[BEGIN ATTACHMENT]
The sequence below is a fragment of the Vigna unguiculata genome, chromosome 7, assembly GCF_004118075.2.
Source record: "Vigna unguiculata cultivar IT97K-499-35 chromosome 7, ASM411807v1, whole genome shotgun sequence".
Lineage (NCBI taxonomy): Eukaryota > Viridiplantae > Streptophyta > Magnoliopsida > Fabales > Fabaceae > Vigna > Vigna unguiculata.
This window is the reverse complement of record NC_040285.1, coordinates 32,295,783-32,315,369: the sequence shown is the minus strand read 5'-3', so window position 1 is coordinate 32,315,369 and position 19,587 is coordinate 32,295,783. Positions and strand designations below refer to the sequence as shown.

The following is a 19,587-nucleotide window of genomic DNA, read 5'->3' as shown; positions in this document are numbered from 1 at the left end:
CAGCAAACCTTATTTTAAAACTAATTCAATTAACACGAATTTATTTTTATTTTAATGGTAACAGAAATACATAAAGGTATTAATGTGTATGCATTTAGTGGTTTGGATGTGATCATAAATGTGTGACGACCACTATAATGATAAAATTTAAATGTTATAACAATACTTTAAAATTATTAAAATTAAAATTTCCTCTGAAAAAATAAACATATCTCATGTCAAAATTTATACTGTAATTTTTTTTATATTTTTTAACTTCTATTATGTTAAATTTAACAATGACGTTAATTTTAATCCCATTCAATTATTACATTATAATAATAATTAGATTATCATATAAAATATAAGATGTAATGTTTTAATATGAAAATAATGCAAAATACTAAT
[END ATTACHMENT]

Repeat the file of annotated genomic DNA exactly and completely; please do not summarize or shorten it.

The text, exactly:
The sequence below is a fragment of the Vigna unguiculata genome, chromosome 7, assembly GCF_004118075.2.
Source record: "Vigna unguiculata cultivar IT97K-499-35 chromosome 7, ASM411807v1, whole genome shotgun sequence".
Lineage (NCBI taxonomy): Eukaryota > Viridiplantae > Streptophyta > Magnoliopsida > Fabales > Fabaceae > Vigna > Vigna unguiculata.
This window is the reverse complement of record NC_040285.1, coordinates 32,295,783-32,315,369: the sequence shown is the minus strand read 5'-3', so window position 1 is coordinate 32,315,369 and position 19,587 is coordinate 32,295,783. Positions and strand designations below refer to the sequence as shown.

The following is a 19,587-nucleotide window of genomic DNA, read 5'->3' as shown; positions in this document are numbered from 1 at the left end:
CAGCAAACCTTATTTTAAAACTAATTCAATTAACACGAATTTATTTTTATTTTAATGGTAACAGAAATACATAAAGGTATTAATGTGTATGCATTTAGTGGTTTGGATGTGATCATAAATGTGTGACGACCACTATAATGATAAAATTTAAATGTTATAACAATACTTTAAAATTATTAAAATTAAAATTTCCTCTGAAAAAATAAACATATCTCATGTCAAAATTTATACTGTAATTTTTTTTATATTTTTTAACTTCTATTATGTTAAATTTAACAATGACGTTAATTTTAATCCCATTCAATTATTACATTATAATAATAATTAGATTATCATATAAAATATAAGATGTAATGTTTTAATATGAAAATAATGCAAAATACTAAT